Thursday, February 9, 2017

Plan for Walls / Insulation

 [We changed how we were going to do the walls a bit in a newer post ("Cheap-O DIY Camper Van: Reflectix On Walls... What Else?") and affix the Reflectix right to the spray foamed walls. Check it out.]

Last week, we applied a single layer of spray foam ("Is Great Stuff good?") over all the walls and doors (besides up front, which we will insulate without spray foam, or spray later).

Brooke then wrote down our next steps to insulate and finish the walls.

1. Take measurements of the walls/windows, The van, like many vehicles, has a lot of many irregular shapes and sizes, curves and measurements that taper, so getting it right is harder than it seems.

2. Put Reflectix loosely over all the spray foamed walls, generating a dead airspace on either side of most of the Reflectix, which is what it needs to insulate well.

On dead air spaces & too much fiberglass insulation

We may or may not put some pink insulation in that airspace, but I tend to think that the empty airspace will work better with the Reflectix because of its radiant insulation properties, while pink insulation may actually do more harm than good, by having heat pass through it and the Reflectix to the walls. A friend with decades of engineering experience advised that dead air was the best insulator in a conversion van, so we are trying to keep that in mind as we test what works best. If in doubt, we will either return the pink insulation or use it elsewhere, but keep in mind that it's the dead air that makes insulation effective too, so stuffing as much as you can into a tight space will only lower your R values.)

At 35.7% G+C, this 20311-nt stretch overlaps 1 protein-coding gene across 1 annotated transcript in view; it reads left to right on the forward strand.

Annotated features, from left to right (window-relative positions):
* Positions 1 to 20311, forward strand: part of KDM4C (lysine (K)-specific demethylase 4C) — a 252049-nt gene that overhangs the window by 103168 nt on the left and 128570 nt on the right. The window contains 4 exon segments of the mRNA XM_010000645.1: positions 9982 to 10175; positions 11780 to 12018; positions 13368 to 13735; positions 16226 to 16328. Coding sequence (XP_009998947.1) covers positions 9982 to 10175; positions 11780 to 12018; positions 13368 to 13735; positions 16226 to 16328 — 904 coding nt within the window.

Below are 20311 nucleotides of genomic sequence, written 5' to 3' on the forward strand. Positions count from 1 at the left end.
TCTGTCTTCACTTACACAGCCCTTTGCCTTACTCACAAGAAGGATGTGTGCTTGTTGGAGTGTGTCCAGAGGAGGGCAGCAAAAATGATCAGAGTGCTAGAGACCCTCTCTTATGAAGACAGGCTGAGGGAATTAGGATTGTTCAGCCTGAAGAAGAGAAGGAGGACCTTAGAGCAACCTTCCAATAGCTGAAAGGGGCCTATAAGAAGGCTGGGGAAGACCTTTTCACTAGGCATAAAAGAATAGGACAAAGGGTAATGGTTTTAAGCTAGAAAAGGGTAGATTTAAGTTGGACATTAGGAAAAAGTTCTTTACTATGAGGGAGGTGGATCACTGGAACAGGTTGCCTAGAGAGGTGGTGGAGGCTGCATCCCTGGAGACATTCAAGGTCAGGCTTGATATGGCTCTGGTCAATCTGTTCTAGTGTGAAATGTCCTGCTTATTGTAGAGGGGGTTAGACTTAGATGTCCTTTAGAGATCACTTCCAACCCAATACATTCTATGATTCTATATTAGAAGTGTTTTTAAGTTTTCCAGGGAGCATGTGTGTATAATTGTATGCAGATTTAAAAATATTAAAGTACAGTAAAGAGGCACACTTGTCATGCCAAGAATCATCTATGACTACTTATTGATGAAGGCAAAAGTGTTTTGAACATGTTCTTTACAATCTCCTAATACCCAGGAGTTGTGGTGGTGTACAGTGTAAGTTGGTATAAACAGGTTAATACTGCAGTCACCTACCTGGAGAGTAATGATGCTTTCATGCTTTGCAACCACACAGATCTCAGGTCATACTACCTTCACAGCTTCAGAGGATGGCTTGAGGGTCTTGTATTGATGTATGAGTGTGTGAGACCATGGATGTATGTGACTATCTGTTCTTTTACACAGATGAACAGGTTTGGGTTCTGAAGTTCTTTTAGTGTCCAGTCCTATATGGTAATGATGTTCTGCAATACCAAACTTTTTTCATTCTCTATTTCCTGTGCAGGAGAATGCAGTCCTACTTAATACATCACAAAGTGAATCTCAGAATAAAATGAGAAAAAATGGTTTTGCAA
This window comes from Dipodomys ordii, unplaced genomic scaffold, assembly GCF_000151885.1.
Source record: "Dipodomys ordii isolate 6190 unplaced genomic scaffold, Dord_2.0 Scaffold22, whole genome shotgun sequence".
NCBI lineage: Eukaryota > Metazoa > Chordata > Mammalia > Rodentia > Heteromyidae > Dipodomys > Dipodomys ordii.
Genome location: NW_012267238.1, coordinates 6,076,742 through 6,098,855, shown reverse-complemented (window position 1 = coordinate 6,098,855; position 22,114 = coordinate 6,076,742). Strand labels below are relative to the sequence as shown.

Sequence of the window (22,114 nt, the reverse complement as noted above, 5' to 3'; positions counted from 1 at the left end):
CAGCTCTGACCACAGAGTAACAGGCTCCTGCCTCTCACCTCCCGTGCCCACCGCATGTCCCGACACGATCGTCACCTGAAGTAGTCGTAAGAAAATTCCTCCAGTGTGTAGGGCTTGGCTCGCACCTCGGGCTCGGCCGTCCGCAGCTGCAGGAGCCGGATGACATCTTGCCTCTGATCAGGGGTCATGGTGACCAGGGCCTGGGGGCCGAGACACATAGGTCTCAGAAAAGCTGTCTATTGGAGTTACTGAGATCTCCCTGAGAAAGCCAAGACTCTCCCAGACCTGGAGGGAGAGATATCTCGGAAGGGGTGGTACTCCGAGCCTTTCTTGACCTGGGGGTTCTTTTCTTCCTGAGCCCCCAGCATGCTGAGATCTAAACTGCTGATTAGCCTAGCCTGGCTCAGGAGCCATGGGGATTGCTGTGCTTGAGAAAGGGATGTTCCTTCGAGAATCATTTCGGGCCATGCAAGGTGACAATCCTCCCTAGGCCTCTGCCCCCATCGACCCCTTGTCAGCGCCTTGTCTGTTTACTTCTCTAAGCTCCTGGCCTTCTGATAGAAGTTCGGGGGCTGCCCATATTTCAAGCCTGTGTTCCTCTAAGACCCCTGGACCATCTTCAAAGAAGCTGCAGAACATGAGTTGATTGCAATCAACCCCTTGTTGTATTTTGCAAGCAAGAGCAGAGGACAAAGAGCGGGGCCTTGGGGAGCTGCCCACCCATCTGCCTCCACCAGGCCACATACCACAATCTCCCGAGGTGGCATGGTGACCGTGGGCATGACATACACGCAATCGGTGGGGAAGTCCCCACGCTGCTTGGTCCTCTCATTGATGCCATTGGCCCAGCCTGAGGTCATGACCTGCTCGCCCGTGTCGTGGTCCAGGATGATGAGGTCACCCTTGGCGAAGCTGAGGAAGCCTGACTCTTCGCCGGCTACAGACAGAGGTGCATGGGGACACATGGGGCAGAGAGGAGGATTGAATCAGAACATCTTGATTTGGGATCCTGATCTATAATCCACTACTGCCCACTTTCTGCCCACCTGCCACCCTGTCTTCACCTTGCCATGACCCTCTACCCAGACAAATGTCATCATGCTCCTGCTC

3. Use the Reflectix as a template for the panels. The panels must be larger than the Reflectix cuts because they will be coming out more (more 3d formed) and must closely follow bends. We are using thin, white PVC-faced boards cut 2'x4' for convenience. We could have used larger pieces to keep sections more whole, but we're going to have a lot of work making the joints look good between walls/floors/windows etc anyway, so we're not worried about it. We are much more worried about the walls actually sealing in the air/dust/fiberglass than looking good. Some or a lot of the walls may be covered with material or tapestry to help hold heat anyway, like they did in ancient castles.

4. Glue the Reflectix to the spray foamed walls. We want it only as tight to the wall as it has to be to insure it isn't making noise. The unevenness of the spray foam wall should be perfect, because the Reflectix will adhere the high points while everywhere else will have a gap of dead airspace, which is how Reflectix achieves high insulation values (insulation against radiant energy, not conductive energy so much.) Reflectix without a dead airspace around it only has an R-value of 1 because the only radiation insulation happening is in the thin bubblewrap layer sandwiched between the reflective layers.

5. Put in braces for the walls. Forgot the proper construction term, but we screw 1x4's into the walls through the Reflectix and spray foam so that we can screw the walls into those and give them a little more shape and strength.

6. Screw in the walls.

7. Make joints, prime, sand, finish.

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